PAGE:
The 2014 FIFA World Cup kicks off next week, but the battle for soccer fans’ spending dollars is already on. A new survey reveals how much money fans of each country’s team plan to spend on World Cup gear and how much cash they’d be willing to give up just to see their team win.
According to an ING survey of 8,000 people across 15 participating countries, Chileans would be willing to part with 526 euros ($714) of their own savings to see their team hoist the World Cup trophy, the largest sum of any country. Italians are the second-most passionate fanbase by this metric, willing to give up 464 euros ($630) to see their team win. U.S. respondents, well-known for their relative lack of interest in the world’s most popular sport, came in last place in the survey — Americans would only spend 37 euros ($50) to win the World Cup.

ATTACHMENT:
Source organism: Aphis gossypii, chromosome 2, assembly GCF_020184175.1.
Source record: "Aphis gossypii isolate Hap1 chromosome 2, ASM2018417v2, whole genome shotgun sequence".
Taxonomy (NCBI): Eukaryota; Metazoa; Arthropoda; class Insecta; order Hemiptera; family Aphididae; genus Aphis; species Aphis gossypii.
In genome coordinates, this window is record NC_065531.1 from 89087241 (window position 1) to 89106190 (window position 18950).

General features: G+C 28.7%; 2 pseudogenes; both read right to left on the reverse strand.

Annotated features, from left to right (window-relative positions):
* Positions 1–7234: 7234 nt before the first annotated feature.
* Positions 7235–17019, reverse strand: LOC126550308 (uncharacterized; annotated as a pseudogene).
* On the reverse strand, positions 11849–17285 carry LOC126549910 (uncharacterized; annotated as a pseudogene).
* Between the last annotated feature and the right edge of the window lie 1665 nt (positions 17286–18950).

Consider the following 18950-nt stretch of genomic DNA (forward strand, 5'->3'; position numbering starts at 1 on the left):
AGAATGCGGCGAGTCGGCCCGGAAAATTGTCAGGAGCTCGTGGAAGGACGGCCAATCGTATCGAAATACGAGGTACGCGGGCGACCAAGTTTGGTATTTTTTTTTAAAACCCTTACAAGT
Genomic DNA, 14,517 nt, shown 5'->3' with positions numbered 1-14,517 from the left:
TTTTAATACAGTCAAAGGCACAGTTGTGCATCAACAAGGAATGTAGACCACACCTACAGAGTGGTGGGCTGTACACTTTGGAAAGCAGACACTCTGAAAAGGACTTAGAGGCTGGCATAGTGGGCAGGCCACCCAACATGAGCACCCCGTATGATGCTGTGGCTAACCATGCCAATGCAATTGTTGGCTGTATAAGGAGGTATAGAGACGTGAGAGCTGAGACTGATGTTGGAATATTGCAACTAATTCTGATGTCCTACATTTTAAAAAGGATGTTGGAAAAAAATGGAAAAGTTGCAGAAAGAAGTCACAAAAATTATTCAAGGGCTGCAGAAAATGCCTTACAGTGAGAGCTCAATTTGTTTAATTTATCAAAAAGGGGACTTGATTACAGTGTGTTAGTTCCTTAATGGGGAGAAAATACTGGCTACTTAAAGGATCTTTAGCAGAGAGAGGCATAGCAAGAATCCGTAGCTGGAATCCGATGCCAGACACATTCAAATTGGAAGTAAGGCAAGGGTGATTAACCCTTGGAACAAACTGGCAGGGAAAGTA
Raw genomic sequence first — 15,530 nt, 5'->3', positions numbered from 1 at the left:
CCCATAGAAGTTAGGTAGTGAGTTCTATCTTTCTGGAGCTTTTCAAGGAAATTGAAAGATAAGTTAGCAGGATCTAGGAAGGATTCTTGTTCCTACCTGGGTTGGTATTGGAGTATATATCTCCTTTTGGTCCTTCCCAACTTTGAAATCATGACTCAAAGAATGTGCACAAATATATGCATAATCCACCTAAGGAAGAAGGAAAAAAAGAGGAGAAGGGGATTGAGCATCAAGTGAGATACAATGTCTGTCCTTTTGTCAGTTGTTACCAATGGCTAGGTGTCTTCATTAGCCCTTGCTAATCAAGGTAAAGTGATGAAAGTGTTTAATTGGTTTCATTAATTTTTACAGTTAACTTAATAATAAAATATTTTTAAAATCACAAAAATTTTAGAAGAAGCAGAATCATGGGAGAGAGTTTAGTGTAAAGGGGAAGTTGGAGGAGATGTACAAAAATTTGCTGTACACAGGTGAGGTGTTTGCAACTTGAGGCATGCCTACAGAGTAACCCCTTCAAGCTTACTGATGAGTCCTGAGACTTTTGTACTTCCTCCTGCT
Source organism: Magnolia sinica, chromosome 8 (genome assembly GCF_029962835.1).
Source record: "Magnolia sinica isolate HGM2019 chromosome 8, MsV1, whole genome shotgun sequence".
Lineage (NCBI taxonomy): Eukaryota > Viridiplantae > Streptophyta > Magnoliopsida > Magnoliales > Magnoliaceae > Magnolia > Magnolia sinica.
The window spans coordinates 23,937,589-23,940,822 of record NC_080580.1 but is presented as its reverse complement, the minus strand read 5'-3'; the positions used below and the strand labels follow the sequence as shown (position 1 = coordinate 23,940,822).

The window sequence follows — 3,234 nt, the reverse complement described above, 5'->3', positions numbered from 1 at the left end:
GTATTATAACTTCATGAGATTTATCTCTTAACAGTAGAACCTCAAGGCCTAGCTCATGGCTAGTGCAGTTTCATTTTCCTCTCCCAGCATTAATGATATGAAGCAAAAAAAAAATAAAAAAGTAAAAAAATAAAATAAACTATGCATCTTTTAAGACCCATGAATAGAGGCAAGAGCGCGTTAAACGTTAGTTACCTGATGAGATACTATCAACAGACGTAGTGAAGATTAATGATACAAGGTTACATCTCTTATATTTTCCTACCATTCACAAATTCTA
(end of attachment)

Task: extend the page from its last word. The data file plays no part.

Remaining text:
In terms of money people will actually spend on World Cup shirts, posters and hats, Argentinian and Russian fans lead the pack, saying they plan to spend 48 euros ($65) on soccer swag. Again, U.S. interest looks anemic, with Americans saying they’d spend just 12 euros ($16) on apparel. People in the Netherlands also don’t care about soccer swag apparently — the Dutch plan to spend 5 euros ($7) on soccer gear.
Fans were also asked whether they’d be willing to give up their phones for a month or one percent of their annual income to see their team win. Combining all the survey results, ING devised a superfan ranking to crown the most and least passionate fanbases. Argentina and Chile tied for first place, followed by Russia. Last place? The United States.
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